•  Packed with future looking technology 
  • Great thermal solution supports boost clocks

Cons: Price is unreachable for most Users

Nvidia's GeForce RTX 2080T is the first card that we tested in 4K capable of delivering smooth frame rates with detailed frameworks that it couldn't manage well enough for the previous-generation GeForce GTX 1080 Ti.  The GTX 2080 has not been used in many games yet, but the Turing architecture is expected to be even more spectacular as it comes online.  That said, Nvidia's recent drive release unlocks ray tracing support for non-RRX cards.  So if you have an earlier generation capable Pascal (10-Series) card, you can at least try out those crisp light and shadow effects.

  Nvidia did a good job of refining the cooler in its Founder's Edition version 2080 Ti, which speeds up the clock faster.  That said, the $ 1,200 (£ 1,100 / $ 1,900 au) -plus value means that this card is not accessible to most gamers.  This card should be considered only after 4K gaming experience with no compromise.  Both the GTX 1080 Ti and the one-step-down RTX 2080 are capable of facilitating UHD gaming, so you're ready to switch some settings.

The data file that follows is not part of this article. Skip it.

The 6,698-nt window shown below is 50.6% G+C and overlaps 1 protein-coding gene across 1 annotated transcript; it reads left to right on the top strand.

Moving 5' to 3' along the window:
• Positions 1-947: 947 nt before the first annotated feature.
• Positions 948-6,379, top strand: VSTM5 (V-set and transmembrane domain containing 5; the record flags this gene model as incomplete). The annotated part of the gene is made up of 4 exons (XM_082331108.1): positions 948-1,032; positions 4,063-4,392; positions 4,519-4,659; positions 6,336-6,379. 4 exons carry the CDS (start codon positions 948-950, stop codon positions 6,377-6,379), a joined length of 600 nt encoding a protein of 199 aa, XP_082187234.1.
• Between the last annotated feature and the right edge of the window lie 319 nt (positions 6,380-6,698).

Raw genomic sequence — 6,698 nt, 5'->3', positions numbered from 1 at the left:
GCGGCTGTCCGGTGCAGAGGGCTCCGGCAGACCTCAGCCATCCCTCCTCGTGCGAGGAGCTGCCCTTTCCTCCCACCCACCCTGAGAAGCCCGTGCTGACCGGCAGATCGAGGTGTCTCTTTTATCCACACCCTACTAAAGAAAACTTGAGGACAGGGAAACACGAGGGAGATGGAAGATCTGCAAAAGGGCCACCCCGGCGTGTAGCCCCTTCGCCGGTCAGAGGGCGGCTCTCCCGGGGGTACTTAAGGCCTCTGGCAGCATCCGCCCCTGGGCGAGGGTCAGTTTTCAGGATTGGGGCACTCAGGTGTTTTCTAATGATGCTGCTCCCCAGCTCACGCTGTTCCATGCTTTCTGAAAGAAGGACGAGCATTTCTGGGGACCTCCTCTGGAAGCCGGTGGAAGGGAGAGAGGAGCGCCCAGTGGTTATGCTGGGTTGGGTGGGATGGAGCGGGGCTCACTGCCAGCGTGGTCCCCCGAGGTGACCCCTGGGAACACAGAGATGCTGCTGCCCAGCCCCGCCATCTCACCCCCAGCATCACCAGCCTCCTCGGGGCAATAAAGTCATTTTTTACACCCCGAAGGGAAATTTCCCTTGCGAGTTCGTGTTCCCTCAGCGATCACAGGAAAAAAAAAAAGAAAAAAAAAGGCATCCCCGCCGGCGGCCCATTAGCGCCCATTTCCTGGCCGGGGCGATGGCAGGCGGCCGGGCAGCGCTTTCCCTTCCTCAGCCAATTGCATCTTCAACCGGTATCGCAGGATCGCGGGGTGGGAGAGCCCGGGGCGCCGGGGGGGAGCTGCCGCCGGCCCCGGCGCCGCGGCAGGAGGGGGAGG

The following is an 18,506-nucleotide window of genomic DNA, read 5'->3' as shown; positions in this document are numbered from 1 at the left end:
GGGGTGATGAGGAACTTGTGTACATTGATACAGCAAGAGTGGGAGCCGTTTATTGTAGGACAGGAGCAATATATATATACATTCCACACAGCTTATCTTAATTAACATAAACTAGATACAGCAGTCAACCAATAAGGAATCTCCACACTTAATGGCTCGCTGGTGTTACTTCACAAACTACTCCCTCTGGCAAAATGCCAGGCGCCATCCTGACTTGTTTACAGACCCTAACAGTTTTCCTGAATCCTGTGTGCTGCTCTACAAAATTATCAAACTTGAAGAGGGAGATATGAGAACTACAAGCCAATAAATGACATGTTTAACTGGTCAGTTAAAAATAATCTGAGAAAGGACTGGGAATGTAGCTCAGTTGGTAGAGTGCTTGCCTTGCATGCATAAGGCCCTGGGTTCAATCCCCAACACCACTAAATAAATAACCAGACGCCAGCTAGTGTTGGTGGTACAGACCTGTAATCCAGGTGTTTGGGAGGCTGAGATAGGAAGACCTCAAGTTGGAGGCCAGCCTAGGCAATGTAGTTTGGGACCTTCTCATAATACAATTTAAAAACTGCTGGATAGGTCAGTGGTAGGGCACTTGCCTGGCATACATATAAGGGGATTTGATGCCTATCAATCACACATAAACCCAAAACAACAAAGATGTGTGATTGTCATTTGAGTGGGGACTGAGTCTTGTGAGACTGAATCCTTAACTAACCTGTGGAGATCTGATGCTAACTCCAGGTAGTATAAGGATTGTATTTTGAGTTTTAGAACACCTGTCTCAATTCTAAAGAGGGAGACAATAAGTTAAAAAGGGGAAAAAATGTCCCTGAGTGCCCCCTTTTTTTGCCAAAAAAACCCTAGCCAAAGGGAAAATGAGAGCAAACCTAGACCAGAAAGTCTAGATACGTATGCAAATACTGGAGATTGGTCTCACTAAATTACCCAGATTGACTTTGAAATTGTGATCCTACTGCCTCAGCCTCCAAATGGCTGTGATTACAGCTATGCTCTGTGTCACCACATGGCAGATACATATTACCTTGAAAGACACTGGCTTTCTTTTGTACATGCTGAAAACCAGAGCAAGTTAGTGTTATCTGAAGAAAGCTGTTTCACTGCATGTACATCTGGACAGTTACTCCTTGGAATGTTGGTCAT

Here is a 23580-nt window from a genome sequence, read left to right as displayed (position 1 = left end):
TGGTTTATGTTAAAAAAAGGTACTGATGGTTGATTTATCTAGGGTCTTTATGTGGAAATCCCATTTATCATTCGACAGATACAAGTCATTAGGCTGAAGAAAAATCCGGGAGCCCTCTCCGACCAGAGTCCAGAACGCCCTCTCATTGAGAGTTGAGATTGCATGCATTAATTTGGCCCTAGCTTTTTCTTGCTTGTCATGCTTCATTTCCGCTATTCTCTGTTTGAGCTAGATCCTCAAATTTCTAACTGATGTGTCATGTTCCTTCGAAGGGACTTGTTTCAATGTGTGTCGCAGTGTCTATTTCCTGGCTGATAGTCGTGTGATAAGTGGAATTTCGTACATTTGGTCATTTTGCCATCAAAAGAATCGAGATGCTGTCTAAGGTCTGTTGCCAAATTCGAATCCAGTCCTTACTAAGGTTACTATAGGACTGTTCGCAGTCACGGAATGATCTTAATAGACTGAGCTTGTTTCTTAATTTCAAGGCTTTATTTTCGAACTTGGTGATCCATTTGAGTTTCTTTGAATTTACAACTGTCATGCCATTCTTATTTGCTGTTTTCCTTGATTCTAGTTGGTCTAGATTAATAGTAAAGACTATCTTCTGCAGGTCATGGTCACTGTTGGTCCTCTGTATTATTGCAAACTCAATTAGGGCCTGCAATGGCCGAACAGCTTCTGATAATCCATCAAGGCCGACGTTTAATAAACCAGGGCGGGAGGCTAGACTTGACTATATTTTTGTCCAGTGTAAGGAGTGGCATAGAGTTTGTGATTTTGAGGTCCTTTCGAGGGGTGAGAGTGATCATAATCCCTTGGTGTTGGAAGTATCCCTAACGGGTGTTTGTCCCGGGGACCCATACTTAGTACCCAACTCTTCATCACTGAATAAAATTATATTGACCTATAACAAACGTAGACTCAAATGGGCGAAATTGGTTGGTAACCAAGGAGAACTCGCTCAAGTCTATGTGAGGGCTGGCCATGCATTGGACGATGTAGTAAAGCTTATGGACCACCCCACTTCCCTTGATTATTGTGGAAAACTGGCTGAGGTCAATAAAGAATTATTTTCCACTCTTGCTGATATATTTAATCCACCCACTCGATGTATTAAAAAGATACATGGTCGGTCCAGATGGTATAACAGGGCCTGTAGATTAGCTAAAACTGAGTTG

Remember we also tested Nvidia's RTX Titan.  More Memory Like the RTX 2080 Ti, it is a more powerful silicon based card.  But this RTX is not faster than the 2080T, especially not for gamers, and it costs $ 2,500 (£ 2,400).  Titan runs this game very well, but we do not recommend buying it for gaming purposes.

2. Nvidia GeForce GTX 1660 Ti (6GB)

Nvidia GeForce GTX 1660 Ti (6GB)

Best for 2K gaming
Rating: 4.5 / 5 
GPU: Turing (TU116)
Core Clock: 1,500 Mhz
Video RAM: 6GB GDDR6 
TDP: 120 watt

Processor : Great display in 1920 x 1080 
  • acceptable frame rate at 2560 x 1440 
  • Features of video encode / decoding acceleration of Written Turing 
  • 120W power of the board compares favorably to AMD competition


Cons: No RT / Tensor Core means that you will not be able to try tra tracing or DLSS